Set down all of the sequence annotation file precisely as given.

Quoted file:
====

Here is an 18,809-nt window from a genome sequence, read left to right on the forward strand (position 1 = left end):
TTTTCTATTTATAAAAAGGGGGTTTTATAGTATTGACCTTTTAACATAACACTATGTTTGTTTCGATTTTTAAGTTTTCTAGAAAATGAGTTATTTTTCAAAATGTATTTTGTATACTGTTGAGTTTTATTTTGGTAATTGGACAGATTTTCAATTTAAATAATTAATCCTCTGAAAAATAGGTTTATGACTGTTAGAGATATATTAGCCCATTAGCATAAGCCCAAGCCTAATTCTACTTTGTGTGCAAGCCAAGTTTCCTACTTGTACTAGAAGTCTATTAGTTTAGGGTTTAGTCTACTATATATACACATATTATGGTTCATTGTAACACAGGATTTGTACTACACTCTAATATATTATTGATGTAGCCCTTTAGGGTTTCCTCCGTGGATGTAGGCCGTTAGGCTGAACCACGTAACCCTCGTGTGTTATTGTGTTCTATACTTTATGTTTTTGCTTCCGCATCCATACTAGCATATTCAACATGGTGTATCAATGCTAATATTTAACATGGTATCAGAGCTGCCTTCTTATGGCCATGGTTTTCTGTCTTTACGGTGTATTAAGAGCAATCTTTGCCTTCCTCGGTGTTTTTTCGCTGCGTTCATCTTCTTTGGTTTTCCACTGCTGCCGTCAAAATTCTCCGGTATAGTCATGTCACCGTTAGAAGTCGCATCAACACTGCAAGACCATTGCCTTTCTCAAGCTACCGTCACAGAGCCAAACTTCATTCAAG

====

Here is an 18,809-nt window from a genome sequence, read left to right on the forward strand (position 1 = left end):
TTTTCTATTTATAAAAAGGGGGTTTTATAGTATTGACCTTTTAACATAACACTATGTTTGTTTCGATTTTTAAGTTTTCTAGAAAATGAGTTATTTTTCAAAATGTATTTTGTATACTGTTGAGTTTTATTTTGGTAATTGGACAGATTTTCAATTTAAATAATTAATCCTCTGAAAAATAGGTTTATGACTGTTAGAGATATATTAGCCCATTAGCATAAGCCCAAGCCTAATTCTACTTTGTGTGCAAGCCAAGTTTCCTACTTGTACTAGAAGTCTATTAGTTTAGGGTTTAGTCTACTATATATACACATATTATGGTTCATTGTAACACAGGATTTGTACTACACTCTAATATATTATTGATGTAGCCCTTTAGGGTTTCCTCCGTGGATGTAGGCCGTTAGGCTGAACCACGTAACCCTCGTGTGTTATTGTGTTCTATACTTTATGTTTTTGCTTCCGCATCCATACTAGCATATTCAACATGGTGTATCAATGCTAATATTTAACATGGTATCAGAGCTGCCTTCTTATGGCCATGGTTTTCTGTCTTTACGGTGTATTAAGAGCAATCTTTGCCTTCCTCGGTGTTTTTTCGCTGCGTTCATCTTCTTTGGTTTTCCACTGCTGCCGTCAAAATTCTCCGGTATAGTCATGTCACCGTTAGAAGTCGCATCAACACTGCAAGACCATTGCCTTTCTCAAGCTACCGTCACAGAGCCAAACTTCATTCAAG